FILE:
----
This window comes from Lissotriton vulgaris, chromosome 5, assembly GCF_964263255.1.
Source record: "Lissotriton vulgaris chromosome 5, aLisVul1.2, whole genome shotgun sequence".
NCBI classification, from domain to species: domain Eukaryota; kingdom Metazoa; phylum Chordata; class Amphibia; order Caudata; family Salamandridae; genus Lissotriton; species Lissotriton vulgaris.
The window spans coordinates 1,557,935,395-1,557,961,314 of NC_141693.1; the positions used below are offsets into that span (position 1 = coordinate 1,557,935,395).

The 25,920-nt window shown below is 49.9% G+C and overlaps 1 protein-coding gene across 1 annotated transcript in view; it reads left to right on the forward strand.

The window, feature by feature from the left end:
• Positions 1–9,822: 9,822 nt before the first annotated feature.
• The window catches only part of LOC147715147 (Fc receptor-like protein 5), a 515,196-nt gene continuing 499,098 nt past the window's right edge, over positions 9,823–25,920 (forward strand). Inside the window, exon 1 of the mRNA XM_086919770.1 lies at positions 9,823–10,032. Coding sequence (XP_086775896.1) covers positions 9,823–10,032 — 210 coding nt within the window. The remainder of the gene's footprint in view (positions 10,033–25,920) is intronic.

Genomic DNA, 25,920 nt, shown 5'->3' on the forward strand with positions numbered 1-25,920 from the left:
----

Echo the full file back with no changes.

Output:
This window comes from Lissotriton vulgaris, chromosome 5, assembly GCF_964263255.1.
Source record: "Lissotriton vulgaris chromosome 5, aLisVul1.2, whole genome shotgun sequence".
NCBI classification, from domain to species: domain Eukaryota; kingdom Metazoa; phylum Chordata; class Amphibia; order Caudata; family Salamandridae; genus Lissotriton; species Lissotriton vulgaris.
The window spans coordinates 1,557,935,395-1,557,961,314 of NC_141693.1; the positions used below are offsets into that span (position 1 = coordinate 1,557,935,395).

The 25,920-nt window shown below is 49.9% G+C and overlaps 1 protein-coding gene across 1 annotated transcript in view; it reads left to right on the forward strand.

The window, feature by feature from the left end:
• Positions 1–9,822: 9,822 nt before the first annotated feature.
• The window catches only part of LOC147715147 (Fc receptor-like protein 5), a 515,196-nt gene continuing 499,098 nt past the window's right edge, over positions 9,823–25,920 (forward strand). Inside the window, exon 1 of the mRNA XM_086919770.1 lies at positions 9,823–10,032. Coding sequence (XP_086775896.1) covers positions 9,823–10,032 — 210 coding nt within the window. The remainder of the gene's footprint in view (positions 10,033–25,920) is intronic.

Genomic DNA, 25,920 nt, shown 5'->3' on the forward strand with positions numbered 1-25,920 from the left: